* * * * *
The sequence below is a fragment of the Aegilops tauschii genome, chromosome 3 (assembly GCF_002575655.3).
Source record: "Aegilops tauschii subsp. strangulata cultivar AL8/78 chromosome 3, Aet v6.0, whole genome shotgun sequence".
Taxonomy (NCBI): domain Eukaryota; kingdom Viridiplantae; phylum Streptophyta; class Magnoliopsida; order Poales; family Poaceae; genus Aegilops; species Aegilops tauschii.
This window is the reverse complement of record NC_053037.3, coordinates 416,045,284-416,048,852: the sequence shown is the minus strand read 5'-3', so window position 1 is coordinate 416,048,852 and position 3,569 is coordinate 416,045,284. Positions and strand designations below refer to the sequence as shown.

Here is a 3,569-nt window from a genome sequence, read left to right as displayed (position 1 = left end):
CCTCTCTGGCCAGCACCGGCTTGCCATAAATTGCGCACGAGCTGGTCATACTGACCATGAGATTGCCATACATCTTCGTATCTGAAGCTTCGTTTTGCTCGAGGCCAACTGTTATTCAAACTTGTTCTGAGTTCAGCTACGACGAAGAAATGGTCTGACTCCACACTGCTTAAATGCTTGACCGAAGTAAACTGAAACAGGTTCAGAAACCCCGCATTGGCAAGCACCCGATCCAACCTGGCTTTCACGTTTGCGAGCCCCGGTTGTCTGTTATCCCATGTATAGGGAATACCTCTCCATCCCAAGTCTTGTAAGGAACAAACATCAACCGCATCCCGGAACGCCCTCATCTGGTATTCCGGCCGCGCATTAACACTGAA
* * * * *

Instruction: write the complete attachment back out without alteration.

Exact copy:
The sequence below is a fragment of the Aegilops tauschii genome, chromosome 3 (assembly GCF_002575655.3).
Source record: "Aegilops tauschii subsp. strangulata cultivar AL8/78 chromosome 3, Aet v6.0, whole genome shotgun sequence".
Taxonomy (NCBI): domain Eukaryota; kingdom Viridiplantae; phylum Streptophyta; class Magnoliopsida; order Poales; family Poaceae; genus Aegilops; species Aegilops tauschii.
This window is the reverse complement of record NC_053037.3, coordinates 416,045,284-416,048,852: the sequence shown is the minus strand read 5'-3', so window position 1 is coordinate 416,048,852 and position 3,569 is coordinate 416,045,284. Positions and strand designations below refer to the sequence as shown.

Here is a 3,569-nt window from a genome sequence, read left to right as displayed (position 1 = left end):
CCTCTCTGGCCAGCACCGGCTTGCCATAAATTGCGCACGAGCTGGTCATACTGACCATGAGATTGCCATACATCTTCGTATCTGAAGCTTCGTTTTGCTCGAGGCCAACTGTTATTCAAACTTGTTCTGAGTTCAGCTACGACGAAGAAATGGTCTGACTCCACACTGCTTAAATGCTTGACCGAAGTAAACTGAAACAGGTTCAGAAACCCCGCATTGGCAAGCACCCGATCCAACCTGGCTTTCACGTTTGCGAGCCCCGGTTGTCTGTTATCCCATGTATAGGGAATACCTCTCCATCCCAAGTCTTGTAAGGAACAAACATCAACCGCATCCCGGAACGCCCTCATCTGGTATTCCGGCCGCGCATTAACACTGAA